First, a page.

The Triple Play uses luminosity masks (some of them blurred) and blend modes to achieve its effect. The first step is to choose a pixel radius for a Gaussian blur. A dialog window opens to ask for this.

pixel radius dialog

I use 20 pixels for the Darks TP and 15 pixels for the Lights TP. Dan uses 20 pixels for both. You can experiment, but these numbers would be a good starting point.

Darks Triple Play

The Triple Play action then creates a set of Curves adjustment layers set to Screen or Multiply blend mode that are masked with the Dark-series luminosity masks (some of which are blurred using the user-entered pixel radius). The adjustment layers aren’t meant for adjusting, though. The desired Triple Play effect is achieved simply by turning ON the visibility of different layers and letting the blend modes either lighten or darken the image. Initially, the visibility of all layers is turned off, so there is no effect on the image until the visibility of different layers is turned on.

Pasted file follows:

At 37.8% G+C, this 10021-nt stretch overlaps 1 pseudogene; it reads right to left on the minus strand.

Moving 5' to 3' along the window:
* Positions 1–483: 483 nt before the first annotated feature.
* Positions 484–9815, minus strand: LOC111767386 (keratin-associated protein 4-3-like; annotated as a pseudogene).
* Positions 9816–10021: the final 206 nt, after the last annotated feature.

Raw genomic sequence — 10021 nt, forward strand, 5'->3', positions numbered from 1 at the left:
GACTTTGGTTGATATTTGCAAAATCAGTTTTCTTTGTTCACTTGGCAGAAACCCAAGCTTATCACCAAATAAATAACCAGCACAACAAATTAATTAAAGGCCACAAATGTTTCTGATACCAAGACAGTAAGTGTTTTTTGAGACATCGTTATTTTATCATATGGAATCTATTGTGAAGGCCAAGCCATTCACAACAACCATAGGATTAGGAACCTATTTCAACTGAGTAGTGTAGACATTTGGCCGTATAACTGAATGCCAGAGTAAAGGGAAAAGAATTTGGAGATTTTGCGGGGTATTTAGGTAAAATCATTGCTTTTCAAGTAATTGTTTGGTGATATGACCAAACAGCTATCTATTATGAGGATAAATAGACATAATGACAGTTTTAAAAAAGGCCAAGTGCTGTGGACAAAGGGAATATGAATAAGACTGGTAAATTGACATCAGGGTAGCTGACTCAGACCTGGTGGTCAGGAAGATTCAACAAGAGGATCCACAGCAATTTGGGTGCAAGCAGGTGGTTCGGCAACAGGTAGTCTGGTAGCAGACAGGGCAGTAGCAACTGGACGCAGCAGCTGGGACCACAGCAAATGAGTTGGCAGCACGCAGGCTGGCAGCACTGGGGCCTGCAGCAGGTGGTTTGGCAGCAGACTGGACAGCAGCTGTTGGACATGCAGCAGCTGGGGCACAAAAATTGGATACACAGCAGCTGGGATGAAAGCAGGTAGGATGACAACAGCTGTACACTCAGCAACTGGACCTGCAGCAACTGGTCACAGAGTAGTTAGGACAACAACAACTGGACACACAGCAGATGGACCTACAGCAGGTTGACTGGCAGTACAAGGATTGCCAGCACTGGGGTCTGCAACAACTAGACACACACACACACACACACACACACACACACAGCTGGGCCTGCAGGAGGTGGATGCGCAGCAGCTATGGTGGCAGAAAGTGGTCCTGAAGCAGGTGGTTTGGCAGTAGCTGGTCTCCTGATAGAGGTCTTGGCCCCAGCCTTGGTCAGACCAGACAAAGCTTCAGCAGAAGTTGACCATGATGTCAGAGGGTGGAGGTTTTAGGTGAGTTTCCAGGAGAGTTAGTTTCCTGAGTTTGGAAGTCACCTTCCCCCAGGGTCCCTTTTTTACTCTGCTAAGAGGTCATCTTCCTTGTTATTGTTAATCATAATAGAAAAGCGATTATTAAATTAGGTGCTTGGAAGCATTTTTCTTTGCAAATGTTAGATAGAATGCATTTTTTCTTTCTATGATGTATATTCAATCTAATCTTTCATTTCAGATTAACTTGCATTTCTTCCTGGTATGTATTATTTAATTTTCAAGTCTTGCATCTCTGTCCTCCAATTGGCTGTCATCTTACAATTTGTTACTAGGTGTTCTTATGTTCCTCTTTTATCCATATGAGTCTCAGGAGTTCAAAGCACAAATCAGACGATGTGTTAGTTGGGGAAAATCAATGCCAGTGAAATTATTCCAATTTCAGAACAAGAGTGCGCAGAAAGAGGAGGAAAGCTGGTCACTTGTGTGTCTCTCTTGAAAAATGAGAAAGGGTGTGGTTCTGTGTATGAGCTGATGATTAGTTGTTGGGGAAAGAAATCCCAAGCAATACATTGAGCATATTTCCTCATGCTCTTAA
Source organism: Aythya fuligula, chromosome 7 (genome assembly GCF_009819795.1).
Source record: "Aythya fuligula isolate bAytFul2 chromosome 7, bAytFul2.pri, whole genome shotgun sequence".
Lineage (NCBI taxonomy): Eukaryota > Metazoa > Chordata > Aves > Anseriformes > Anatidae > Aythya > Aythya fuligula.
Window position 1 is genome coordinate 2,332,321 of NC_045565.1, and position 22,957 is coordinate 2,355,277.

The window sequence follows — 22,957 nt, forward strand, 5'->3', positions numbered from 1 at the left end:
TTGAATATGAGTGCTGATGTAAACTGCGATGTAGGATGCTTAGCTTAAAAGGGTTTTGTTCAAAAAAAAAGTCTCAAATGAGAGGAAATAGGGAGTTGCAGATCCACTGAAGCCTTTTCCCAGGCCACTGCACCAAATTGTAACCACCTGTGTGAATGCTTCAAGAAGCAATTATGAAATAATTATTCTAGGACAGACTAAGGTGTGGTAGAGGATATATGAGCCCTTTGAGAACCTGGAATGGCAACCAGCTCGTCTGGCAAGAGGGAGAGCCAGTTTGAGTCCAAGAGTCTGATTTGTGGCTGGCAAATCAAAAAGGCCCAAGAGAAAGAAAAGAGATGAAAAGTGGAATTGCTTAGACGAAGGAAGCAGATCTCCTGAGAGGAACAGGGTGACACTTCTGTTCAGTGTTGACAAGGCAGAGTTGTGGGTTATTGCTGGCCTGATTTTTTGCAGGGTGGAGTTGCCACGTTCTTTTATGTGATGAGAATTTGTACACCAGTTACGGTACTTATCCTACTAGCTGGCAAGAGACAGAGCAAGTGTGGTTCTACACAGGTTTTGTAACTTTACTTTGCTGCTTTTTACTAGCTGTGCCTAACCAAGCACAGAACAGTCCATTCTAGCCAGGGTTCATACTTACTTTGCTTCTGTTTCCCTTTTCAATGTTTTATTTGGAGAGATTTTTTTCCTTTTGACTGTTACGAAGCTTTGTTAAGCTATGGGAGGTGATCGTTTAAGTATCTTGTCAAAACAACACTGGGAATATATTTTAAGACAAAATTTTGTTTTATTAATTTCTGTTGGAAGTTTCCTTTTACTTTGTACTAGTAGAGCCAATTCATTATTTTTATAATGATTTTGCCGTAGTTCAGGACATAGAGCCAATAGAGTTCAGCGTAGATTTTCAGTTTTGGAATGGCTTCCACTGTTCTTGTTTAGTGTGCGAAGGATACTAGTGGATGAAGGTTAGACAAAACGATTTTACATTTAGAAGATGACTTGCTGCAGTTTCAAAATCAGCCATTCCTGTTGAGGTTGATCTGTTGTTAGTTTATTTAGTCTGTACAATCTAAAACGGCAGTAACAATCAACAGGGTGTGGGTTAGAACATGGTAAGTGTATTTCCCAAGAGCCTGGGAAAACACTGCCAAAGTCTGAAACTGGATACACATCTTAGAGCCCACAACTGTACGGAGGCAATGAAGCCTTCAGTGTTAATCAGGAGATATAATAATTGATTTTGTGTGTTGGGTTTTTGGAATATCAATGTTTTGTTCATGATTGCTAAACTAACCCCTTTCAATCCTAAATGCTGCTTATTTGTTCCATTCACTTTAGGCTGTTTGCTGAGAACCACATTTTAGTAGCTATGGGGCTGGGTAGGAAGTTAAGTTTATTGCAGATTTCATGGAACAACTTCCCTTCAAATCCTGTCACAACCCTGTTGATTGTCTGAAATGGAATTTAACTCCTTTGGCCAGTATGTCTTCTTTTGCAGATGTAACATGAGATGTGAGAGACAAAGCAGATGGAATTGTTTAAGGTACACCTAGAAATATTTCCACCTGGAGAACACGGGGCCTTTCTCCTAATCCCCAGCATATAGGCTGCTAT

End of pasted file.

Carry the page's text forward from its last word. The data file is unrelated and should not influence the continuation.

For the Darks Triple Play, I turn visibility ON for:

  • the “(S) Darks-4, blurred” layer, which lightens the image because it is in Screen blend mode, and
  • the “(M) Darks-4, no blur” layer, which darkens the image because it is in Multiply blend mode.

This combination is known as an S-4/M-4 adjustment. Dan says he starts off with S-3/M-3, but that effect usually feels a bit strong for me in the image’s dark tones. NOTE: The lower the number, the stronger the effect. S-3/M-3 has a greater effect than S-4/M-4 because the Darks-3 masks reveal more pixels than the Darks-4 masks. Many times the S-4/M-4 combination of layer visibility works perfectly and I call it quits. Other times, I might try different layer combinations or adjust the group’s opacity. But I don’t do any actual Curves adjustments. I only turn different layers on and off to find what works. What I’m looking for is better detail separation and better contrast in the darkest tones in the image without too much clipping (though a little clipping might occur and generally looks OK for dark tones).